We may see a solution. We may see a problem. But we're not necessarily open to the idea that there are more solutions than that. And when we approach it from an "and" perspective, recently I was reading about, "but" right. Don't use "but" don't use "or" because that stops a sentence. When you approach it from an "and" situation, you create a place where you can collaborate with somebody, you can set out what your mutual goals are and come to a situation where you can both talk about how to achieve them and what the actual priority is.
So maybe in that instance where there's a department, that's overworked and not delivering things on a certain time schedule, And this other department is waiting, right. Well, what are they actually waiting for? Are you overworking to get what your deliverable actually is? Are there other points where you can be maybe passing information along where you now are creating success and eliminating stress, but you just weren't having a conversation about what those needs actually are to reach this mutually effective goal.
So getting to a point where one, you realize this is an emotional charged situation, and that makes me less effective in solving it myself and then coming to somebody with that in mind. And maybe even admitting that,, like, Hey, I'm a little stressed about this. Can you help me? That creates a situation where the conversation can go so much better.
001838 Chris 'Jinx' Jenkins
One of the things that the book talks about is, you know, digging into the stories and not just your story, but also theirs,, because when we get that tunnel vision, especially we're in the high emotion situation, we tend to lock into our first sort of gut instinct or knee-jerk version of the story.
And as soon as we do that, And present ourselves in an antagonistic way. We've already shut down the ability to have a further exploration of the story, because now this is an adversary instead of a partner in this solution. So the whole and approach is a way of, of making sure that everyone has that ability to tell their part of the story.
And I don't want to say their side of the story because that's still feels adversarial., They're part of the story, because if we're assuming the mutuality, if we, if we understand we're all looking for the same big picture goal, then we're all part of the same story. But your chapter might be a little different from mine and your chapter might have a different perspective than mine or whatever the case may be.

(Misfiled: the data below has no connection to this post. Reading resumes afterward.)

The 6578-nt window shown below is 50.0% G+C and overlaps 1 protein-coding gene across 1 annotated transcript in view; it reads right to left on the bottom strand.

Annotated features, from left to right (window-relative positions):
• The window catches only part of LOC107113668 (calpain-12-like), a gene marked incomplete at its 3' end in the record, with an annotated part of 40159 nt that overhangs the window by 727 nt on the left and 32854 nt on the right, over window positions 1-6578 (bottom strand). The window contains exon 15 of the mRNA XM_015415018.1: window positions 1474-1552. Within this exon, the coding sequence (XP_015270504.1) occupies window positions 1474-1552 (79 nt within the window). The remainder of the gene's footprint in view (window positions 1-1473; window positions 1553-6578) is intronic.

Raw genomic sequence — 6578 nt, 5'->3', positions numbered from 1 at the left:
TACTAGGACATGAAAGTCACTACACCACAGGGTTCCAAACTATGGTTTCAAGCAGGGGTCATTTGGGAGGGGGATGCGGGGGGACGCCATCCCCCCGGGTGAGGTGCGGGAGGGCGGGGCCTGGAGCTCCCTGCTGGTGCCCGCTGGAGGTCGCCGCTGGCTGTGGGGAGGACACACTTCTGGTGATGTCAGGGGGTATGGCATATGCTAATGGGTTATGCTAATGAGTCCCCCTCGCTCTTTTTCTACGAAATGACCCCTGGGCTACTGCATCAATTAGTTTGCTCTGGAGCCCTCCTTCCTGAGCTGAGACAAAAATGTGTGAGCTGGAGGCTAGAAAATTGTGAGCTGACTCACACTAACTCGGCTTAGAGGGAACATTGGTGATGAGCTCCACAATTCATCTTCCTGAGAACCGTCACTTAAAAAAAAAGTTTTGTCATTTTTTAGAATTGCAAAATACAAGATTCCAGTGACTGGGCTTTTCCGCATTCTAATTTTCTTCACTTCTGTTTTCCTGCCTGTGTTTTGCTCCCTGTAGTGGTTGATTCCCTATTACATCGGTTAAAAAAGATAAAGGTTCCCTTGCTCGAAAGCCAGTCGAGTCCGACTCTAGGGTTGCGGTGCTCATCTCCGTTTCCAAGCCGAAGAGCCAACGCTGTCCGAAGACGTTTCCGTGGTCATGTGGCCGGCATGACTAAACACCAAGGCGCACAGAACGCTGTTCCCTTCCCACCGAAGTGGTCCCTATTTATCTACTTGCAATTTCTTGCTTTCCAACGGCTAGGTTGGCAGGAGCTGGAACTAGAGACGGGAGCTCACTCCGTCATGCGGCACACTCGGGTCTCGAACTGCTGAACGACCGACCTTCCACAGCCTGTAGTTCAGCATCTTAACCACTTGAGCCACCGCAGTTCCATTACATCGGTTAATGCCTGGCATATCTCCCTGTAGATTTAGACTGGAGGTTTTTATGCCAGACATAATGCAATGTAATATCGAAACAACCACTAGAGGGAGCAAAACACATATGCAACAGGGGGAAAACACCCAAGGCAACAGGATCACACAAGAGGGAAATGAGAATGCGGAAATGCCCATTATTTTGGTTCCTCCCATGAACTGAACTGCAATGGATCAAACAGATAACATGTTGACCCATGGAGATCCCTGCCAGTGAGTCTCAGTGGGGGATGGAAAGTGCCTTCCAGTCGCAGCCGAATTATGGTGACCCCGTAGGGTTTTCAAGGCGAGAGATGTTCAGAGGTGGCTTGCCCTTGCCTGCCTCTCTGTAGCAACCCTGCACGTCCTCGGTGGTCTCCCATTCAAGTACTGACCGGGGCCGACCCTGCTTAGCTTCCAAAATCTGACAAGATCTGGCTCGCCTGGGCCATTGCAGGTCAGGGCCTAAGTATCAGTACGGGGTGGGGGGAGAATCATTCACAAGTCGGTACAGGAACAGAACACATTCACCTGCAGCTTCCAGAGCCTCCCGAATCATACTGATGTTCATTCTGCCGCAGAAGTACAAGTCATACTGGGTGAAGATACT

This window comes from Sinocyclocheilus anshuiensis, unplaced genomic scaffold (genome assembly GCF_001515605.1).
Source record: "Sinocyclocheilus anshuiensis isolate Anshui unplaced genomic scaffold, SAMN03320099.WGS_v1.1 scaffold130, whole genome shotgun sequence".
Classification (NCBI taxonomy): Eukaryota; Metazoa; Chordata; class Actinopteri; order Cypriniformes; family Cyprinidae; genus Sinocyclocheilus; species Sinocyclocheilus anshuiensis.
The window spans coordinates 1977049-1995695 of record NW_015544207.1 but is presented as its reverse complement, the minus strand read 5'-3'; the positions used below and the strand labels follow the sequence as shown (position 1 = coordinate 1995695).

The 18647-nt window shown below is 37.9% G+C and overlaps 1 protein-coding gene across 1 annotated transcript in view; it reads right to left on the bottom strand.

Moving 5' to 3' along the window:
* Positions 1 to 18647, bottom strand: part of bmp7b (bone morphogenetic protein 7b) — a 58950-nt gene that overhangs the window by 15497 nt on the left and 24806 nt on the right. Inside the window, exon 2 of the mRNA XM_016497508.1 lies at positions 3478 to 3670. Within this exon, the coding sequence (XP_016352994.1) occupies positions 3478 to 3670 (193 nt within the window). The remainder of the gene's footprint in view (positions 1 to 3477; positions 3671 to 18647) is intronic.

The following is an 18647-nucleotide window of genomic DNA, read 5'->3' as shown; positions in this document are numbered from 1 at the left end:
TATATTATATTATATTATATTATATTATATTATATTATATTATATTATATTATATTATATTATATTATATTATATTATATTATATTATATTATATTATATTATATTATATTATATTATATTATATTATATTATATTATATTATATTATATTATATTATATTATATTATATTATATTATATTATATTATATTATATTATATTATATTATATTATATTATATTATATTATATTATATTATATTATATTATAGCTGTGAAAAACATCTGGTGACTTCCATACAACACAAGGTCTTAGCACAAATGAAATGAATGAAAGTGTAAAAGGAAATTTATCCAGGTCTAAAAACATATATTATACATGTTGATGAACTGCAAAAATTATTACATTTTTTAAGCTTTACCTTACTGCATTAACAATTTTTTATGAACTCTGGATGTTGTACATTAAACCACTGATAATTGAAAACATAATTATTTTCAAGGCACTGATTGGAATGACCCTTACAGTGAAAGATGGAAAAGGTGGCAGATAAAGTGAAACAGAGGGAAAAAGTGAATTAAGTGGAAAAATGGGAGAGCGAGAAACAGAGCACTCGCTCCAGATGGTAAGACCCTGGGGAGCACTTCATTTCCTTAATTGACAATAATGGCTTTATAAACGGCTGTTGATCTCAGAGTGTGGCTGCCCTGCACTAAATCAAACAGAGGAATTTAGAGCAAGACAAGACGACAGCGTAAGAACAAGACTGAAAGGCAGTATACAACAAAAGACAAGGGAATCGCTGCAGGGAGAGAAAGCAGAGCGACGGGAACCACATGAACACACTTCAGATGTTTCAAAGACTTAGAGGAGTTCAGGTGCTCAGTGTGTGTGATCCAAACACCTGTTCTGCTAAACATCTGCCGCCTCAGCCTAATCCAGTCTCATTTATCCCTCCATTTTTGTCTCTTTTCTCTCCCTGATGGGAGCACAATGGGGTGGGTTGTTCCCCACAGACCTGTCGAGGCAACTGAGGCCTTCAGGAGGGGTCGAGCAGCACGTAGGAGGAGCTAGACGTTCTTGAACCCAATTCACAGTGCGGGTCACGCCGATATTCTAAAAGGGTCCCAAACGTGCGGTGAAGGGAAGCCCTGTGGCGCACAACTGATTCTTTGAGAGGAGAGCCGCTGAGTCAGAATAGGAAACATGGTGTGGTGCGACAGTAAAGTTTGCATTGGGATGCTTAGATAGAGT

We have to get to a place where everyone's story can be part of that collective, total aim when you're doing butts or orders or, or defensive reactions in conversations that just doesn't happen. And this is something that I have struggled with a lot in my career. From early on, I was always, you know, sort of a black sheep who didn't follow the rules a lot and all the rest of that.
But I was a high producer and I would sort of challenge the political hierarchy of the organization that I was in because when I saw problems in the organization, I would just bring them out, but I was bringing them out purely from my own story and perspective. And 20 years later, looking back, it's like, okay, I had no clue what was going on in departmental manager meetings.
I have no clue whose budget was getting cut, who had to decide whether or not they were going to have to do layoffs based around decisions that they made. There were so many other pieces to the story and I was correctly calling out where our problem was. But I was only seeing part of the story. And so, you know, snap solutions or ultimatums don't really work in that environment, which is fine if I'd been open to having those conversations.
But instead I'd become very defensive and get more aggressive in trying to present what I thought was the right approach to solve these things. There just isn't. People say they hate playing politics inside organizations, but at the end of the day, diplomacy is the art of compromise. And if you are all operating from that mutuality and you really get to the, "and" of everybody's story, a chain of "ands" if needed, then you start to build solutions that really do achieve the best possible outcome for everyone along with a little compromise.
And maybe you don't always get everything you want along the way, but you're all working towards the common. Good. And that's the most important part of the equation.
002129 Robyn Sayles
I think everyone should take an improv class.
002132 Chris 'Jinx' Jenkins
002133 Robyn Sayles
Speaking of, and I tell all the time that my improv training and my improv background has served me better than any other formal business training I've ever had.
And so to your points of like, we're on the same team, nothing will teach you teamwork and collaboration like improv will, when you watch something like whose line is in any way. And it looks so effortless. It's because they've done so much fucking work to get to know each other as a team. You don't get to that point until, you know, if I say this he'll go there and then we can do that.
They're not good at this. So I can't lead them in that direction. I've got to lead them in this direction. Oh, I can throw them for this loop and they'll pick up what I'm putting down and no run with it. Right. But none of that works if you don't use "and" the number one tenant of improv is "yes, and..." "Yes, and..." continues the story.
"Yes, and..." Gives you a place to go the minute you say, "no," show's over. So I can come at you with the most ridiculous thing. Like holy shit, jinx. There's a pterodactyl up there. And if you go, no, there is. Fucking scenes over done., We've just board an audience full of people, even if you disagree with me and that's not the direction you want it to go, you can't say no, you have to.
"Yes, and..." Your way. Right. So I might say, holy shit, GenX. There's a pterodactyl in this guy and you might go. Yeah. And Robyn, did you take your medication today? Yeah. And then that creates a platform for us to work on, to go there. Isn't really a Tara dactyl and now we can move in a different direction. Right.